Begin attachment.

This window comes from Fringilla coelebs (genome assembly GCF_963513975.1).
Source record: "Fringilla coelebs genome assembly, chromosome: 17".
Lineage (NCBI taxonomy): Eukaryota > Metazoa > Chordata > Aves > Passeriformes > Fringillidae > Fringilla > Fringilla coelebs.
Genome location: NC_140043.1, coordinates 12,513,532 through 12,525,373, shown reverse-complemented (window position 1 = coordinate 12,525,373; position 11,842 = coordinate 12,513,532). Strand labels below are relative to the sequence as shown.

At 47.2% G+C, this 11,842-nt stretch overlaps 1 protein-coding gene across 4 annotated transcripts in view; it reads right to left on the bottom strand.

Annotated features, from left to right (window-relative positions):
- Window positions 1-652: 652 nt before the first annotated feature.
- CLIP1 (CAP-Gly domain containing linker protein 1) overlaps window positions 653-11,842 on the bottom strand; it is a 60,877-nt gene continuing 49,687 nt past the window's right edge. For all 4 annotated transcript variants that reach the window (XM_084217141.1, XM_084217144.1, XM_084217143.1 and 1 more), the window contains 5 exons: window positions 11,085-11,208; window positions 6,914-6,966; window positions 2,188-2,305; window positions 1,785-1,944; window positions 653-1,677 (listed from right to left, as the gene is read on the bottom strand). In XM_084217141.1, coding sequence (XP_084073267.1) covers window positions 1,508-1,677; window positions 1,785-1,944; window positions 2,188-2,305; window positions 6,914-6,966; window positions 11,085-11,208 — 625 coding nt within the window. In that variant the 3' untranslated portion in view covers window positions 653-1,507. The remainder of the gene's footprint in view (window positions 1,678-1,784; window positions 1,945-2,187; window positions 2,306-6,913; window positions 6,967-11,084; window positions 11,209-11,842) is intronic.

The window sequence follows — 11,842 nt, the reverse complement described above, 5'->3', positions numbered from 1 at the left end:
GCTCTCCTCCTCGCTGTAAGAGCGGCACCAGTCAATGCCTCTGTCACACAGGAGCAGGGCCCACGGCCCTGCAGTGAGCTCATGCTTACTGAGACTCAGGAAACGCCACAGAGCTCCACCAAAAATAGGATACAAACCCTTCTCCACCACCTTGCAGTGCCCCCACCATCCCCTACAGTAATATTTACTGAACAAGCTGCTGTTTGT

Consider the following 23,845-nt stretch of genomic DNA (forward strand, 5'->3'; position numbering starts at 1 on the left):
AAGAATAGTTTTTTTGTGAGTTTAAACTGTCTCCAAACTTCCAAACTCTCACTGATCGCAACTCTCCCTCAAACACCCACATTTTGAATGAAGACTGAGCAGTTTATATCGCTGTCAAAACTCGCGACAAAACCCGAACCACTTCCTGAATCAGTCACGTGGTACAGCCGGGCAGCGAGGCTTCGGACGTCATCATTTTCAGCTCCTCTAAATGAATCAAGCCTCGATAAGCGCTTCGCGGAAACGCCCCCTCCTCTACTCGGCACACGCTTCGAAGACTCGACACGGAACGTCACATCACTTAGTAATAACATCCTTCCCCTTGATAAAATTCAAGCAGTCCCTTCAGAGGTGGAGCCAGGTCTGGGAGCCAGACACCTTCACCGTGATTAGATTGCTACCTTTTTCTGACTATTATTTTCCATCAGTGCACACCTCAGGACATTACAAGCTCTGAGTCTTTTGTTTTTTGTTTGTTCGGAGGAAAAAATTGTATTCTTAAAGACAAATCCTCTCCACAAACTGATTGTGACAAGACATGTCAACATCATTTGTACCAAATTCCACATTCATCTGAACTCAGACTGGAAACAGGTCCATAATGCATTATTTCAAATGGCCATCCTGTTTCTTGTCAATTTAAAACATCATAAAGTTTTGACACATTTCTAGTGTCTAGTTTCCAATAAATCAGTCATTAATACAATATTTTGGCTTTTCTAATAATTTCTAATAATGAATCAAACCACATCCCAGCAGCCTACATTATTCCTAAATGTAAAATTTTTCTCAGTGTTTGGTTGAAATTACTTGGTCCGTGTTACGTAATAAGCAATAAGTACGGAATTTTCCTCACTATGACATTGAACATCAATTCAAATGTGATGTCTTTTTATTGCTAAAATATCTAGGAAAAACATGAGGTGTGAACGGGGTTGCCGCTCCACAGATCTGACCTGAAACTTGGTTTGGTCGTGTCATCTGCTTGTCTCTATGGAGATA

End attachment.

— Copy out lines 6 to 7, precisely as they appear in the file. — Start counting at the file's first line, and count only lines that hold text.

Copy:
Annotated features, from left to right (window-relative positions):
- Window positions 1-652: 652 nt before the first annotated feature.